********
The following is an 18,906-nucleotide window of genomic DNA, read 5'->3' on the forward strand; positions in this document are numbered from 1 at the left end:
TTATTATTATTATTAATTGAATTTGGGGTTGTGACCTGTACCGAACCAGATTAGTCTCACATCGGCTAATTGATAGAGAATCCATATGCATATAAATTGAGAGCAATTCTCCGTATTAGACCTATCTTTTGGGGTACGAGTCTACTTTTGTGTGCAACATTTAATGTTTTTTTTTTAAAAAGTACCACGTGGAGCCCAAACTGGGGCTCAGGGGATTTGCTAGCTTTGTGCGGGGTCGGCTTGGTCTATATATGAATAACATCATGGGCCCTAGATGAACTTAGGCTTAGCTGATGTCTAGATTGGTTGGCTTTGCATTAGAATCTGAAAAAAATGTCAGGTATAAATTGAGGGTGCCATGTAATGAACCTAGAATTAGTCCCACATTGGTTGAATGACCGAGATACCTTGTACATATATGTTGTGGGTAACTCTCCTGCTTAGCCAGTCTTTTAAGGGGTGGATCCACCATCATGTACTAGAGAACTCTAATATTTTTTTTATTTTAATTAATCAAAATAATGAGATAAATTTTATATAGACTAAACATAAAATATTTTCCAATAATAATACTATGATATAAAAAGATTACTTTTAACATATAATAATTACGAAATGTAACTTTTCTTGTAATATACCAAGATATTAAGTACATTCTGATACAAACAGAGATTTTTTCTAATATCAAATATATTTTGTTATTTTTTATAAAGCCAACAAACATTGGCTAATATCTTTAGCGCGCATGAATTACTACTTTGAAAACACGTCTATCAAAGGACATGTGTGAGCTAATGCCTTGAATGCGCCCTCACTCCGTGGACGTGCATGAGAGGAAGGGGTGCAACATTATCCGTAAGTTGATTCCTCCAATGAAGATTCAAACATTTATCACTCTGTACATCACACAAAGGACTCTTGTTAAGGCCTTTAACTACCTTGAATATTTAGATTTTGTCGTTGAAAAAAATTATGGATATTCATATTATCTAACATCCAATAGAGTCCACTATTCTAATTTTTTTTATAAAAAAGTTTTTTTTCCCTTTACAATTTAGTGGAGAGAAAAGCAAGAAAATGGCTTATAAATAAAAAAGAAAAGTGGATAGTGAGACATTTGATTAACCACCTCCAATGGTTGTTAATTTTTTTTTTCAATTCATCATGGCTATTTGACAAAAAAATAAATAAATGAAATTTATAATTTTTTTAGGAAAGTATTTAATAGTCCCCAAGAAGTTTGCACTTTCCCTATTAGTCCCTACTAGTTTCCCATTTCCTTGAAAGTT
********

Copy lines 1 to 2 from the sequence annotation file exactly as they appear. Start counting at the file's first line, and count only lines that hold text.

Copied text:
The following is an 18,906-nucleotide window of genomic DNA, read 5'->3' on the forward strand; positions in this document are numbered from 1 at the left end:
TTATTATTATTATTAATTGAATTTGGGGTTGTGACCTGTACCGAACCAGATTAGTCTCACATCGGCTAATTGATAGAGAATCCATATGCATATAAATTGAGAGCAATTCTCCGTATTAGACCTATCTTTTGGGGTACGAGTCTACTTTTGTGTGCAACATTTAATGTTTTTTTTTTAAAAAGTACCACGTGGAGCCCAAACTGGGGCTCAGGGGATTTGCTAGCTTTGTGCGGGGTCGGCTTGGTCTATATATGAATAACATCATGGGCCCTAGATGAACTTAGGCTTAGCTGATGTCTAGATTGGTTGGCTTTGCATTAGAATCTGAAAAAAATGTCAGGTATAAATTGAGGGTGCCATGTAATGAACCTAGAATTAGTCCCACATTGGTTGAATGACCGAGATACCTTGTACATATATGTTGTGGGTAACTCTCCTGCTTAGCCAGTCTTTTAAGGGGTGGATCCACCATCATGTACTAGAGAACTCTAATATTTTTTTTATTTTAATTAATCAAAATAATGAGATAAATTTTATATAGACTAAACATAAAATATTTTCCAATAATAATACTATGATATAAAAAGATTACTTTTAACATATAATAATTACGAAATGTAACTTTTCTTGTAATATACCAAGATATTAAGTACATTCTGATACAAACAGAGATTTTTTCTAATATCAAATATATTTTGTTATTTTTTATAAAGCCAACAAACATTGGCTAATATCTTTAGCGCGCATGAATTACTACTTTGAAAACACGTCTATCAAAGGACATGTGTGAGCTAATGCCTTGAATGCGCCCTCACTCCGTGGACGTGCATGAGAGGAAGGGGTGCAACATTATCCGTAAGTTGATTCCTCCAATGAAGATTCAAACATTTATCACTCTGTACATCACACAAAGGACTCTTGTTAAGGCCTTTAACTACCTTGAATATTTAGATTTTGTCGTTGAAAAAAATTATGGATATTCATATTATCTAACATCCAATAGAGTCCACTATTCTAATTTTTTTTATAAAAAAGTTTTTTTTCCCTTTACAATTTAGTGGAGAGAAAAGCAAGAAAATGGCTTATAAATAAAAAAGAAAAGTGGATAGTGAGACATTTGATTAACCACCTCCAATGGTTGTTAATTTTTTTTTTCAATTCATCATGGCTATTTGACAAAAAAATAAATAAATGAAATTTATAATTTTTTTAGGAAAGTATTTAATAGTCCCCAAGAAGTTTGCACTTTCCCTATTAGTCCCTACTAGTTTCCCATTTCCTTGAAAGTT